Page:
So that part of the opinion seems just wrong.

Judge Bress then follows this conclusion with what purports to be a separate point -- an effort to argue that, yeah, there'd be a downside to renewing the motion.  (Judge Bress begins this part of the opinion by saying:  "Renewing the change of venue motion also carried considerable risks as well.")  He first says that counsel for Bolin didn't use all his peremptory challenges to excuse everyone who watched the show on America’s Most Wanted, and says (probably correctly) that "[u]nder California law, counsel’s failure to exhaust all their peremptory challenges is at the very least a 'significant' factor supporting the denial of a renewed motion to change venue."  Fair enough; as he's already explained, that reduced the likelihood of success of renewing the motion somewhat, albeit not to zero.  He then using these facts to say:  "But using all of Bolin’s peremptory challenges would have meant striking jurors that counsel thought could be favorable to Bolin, including jurors perceived as less likely to vote for the death penalty. Especially when the venue motion was unlikely to succeed, Bolin’s experienced counsel could have decided that knocking out potentially favorable jurors was not a wise strategy. Under AEDPA, Bolin’s defense lawyers were not required to pursue a change of venue motion at all costs."

That totally doesn't follow.  The core argument is not that Bolin should have used all of his peremptory challenges to strike jurors who might be favorable to him in order to slightly increase the chance of winning a venue motion.  Yeah, a reasonable lawyer -- indeed, most -- wouldn't have done that.  But that's not the argument.  The argument is that even if you kept all the "good" jurors on the panel, you should still have renewed the motion that you already made and that the judge "reserved judgment" on.  The alleged "tactical" decision to not strike the jurors is not the alleged deficiency.  What instead was the error was not renewing the motion.  Period.  For that, there's no reason offered other than "Well, it probably had a low chance of success."  So what?  Give it a shot.  No reason not to.  And the fact that it was reasonable to not strike favorable jurors isn't a refutation of that central point in the slightest.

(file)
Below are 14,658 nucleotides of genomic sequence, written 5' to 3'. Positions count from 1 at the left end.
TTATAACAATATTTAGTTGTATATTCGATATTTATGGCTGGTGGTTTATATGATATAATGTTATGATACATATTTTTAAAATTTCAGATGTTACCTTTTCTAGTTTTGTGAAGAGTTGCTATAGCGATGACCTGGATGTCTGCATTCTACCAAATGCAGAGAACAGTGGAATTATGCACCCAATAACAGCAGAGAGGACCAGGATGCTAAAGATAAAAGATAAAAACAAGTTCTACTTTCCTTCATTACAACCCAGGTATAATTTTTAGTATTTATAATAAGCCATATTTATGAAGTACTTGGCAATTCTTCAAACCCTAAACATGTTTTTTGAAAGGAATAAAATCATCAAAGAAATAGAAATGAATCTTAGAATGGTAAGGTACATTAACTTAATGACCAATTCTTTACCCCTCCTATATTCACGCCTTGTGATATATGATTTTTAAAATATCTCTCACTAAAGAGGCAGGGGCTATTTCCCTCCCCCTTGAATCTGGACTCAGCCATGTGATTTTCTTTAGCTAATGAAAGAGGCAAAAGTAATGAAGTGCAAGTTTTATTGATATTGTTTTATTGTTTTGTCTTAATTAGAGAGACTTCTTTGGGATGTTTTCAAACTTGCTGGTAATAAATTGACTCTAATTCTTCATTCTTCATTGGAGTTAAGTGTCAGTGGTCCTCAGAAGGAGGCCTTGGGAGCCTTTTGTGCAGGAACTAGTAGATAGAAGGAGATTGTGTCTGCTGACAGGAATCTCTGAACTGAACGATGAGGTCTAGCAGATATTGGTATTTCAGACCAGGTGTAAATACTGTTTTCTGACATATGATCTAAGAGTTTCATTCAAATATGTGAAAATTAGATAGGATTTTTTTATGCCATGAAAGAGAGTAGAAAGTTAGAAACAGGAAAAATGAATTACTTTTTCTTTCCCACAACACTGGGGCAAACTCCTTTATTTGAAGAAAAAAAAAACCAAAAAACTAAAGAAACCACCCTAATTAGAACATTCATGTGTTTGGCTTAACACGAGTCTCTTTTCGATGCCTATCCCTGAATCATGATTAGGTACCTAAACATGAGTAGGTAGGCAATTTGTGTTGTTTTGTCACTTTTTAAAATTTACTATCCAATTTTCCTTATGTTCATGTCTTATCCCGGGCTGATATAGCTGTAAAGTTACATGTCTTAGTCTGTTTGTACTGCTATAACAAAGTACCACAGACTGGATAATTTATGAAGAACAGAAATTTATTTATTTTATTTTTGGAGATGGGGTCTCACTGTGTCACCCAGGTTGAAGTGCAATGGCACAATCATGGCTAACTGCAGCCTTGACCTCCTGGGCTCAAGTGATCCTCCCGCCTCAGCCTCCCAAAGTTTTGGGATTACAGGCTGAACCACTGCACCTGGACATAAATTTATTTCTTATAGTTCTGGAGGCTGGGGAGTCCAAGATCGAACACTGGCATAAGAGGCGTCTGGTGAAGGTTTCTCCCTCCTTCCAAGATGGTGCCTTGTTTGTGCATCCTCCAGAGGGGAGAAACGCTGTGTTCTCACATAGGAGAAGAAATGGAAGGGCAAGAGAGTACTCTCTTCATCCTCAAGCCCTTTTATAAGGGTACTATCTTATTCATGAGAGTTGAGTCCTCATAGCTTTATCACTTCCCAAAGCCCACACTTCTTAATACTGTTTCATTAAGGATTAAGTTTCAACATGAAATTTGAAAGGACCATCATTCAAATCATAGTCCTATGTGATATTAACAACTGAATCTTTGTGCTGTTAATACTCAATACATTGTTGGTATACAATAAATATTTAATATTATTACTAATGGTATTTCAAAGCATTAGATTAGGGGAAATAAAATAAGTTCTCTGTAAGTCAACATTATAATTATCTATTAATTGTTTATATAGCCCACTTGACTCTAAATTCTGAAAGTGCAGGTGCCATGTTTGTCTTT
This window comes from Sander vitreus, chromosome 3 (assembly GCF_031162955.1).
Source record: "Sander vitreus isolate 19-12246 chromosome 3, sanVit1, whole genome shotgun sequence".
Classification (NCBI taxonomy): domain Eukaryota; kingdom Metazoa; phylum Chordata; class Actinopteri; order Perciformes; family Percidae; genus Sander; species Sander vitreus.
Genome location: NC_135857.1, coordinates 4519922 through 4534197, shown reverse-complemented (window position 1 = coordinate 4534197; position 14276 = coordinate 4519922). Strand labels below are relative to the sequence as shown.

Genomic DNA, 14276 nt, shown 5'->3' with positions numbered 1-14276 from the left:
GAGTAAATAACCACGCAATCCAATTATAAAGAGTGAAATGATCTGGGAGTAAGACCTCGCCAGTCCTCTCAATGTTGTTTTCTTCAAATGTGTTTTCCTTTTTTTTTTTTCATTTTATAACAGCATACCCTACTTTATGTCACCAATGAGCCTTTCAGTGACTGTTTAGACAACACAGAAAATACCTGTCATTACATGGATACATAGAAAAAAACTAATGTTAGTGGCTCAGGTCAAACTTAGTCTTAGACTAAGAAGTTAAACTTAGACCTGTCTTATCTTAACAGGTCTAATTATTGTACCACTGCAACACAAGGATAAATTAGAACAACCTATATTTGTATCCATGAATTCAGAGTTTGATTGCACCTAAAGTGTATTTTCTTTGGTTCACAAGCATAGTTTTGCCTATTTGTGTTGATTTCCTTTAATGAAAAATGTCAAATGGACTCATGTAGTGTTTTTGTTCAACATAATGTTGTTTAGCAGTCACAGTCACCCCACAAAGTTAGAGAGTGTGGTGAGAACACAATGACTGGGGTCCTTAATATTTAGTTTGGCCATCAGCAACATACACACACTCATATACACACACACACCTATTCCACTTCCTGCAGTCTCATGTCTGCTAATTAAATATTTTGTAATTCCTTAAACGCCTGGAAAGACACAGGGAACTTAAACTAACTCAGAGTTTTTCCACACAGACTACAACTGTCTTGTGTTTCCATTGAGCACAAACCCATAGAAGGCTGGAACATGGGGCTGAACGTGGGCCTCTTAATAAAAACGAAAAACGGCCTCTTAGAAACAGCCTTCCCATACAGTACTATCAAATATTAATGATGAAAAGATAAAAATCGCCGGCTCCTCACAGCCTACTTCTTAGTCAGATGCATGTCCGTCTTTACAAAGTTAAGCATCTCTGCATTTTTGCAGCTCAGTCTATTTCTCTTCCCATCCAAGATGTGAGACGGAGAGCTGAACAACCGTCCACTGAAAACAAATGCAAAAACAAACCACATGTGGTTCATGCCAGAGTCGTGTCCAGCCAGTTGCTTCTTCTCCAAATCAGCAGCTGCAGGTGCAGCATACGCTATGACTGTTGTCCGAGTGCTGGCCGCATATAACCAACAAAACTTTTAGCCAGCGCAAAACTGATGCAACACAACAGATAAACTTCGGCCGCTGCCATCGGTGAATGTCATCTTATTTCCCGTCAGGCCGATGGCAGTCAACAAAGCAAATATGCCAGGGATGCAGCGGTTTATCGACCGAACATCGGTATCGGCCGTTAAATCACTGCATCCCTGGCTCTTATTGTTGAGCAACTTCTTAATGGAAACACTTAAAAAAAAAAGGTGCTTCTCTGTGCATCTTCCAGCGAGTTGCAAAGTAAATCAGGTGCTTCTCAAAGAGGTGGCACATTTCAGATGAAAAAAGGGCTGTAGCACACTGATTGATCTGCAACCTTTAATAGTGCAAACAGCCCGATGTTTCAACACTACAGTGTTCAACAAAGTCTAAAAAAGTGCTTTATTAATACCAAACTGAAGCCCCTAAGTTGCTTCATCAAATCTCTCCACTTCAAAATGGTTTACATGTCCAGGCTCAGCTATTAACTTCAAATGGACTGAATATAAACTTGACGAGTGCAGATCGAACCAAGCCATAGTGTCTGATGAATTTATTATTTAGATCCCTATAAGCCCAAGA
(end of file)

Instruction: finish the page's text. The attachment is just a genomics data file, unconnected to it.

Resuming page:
Could Judge Bress have gotten to the result he wants by arguing the lack of prejudice?  I think so.  But that not what he does, and focusing instead on the deference we (admittedly) give to "tactical" decisions doesn't justify not renewing the motion here.

So, again, on this point, the opinion just doesn't make logical sense.  Better -- or at least understandable and rational -- to get there by arguing the prejudice prong, not as a matter of substantive deficiency.

Wednesday, September 15, 2021

Finlan v. Chase (Cal. Ct. App. - Sept. 15, 2021)

This seems like a pretty big screw-up.

Plaintiff makes a CCP 998 offer for $1 million, it doesn't get accepted, and at trial plaintiff wins $3.9 million.  Among other things (e.g., expert witness fees), that means plaintiff is entitled to a boatload of prejudgment interest; neither the opinion nor the briefs exactly how much, but it's a fair piece of time at 10%/year on $2.9 million (i.e., $3.9 million minus $1 million).  The trial court awards that amount.

The Court of Appeal reverses, holding that the 998 offer wasn't effective because it didn't have a place where the defendant could sign (or any instructions on how to accept the offer).

It's pretty easy to draft an effective 998 offer; you can even look at samples online.  That simple mistake here costs the plaintiff a ton of money.

Not exactly the best look for plaintiff's counsel.  Or happy news for its malpractice carrier.

P.S. - The web site for plaintiff's counsel is a bit too flashy for my tastes.  It's like something that you'd see on (bad) late night television.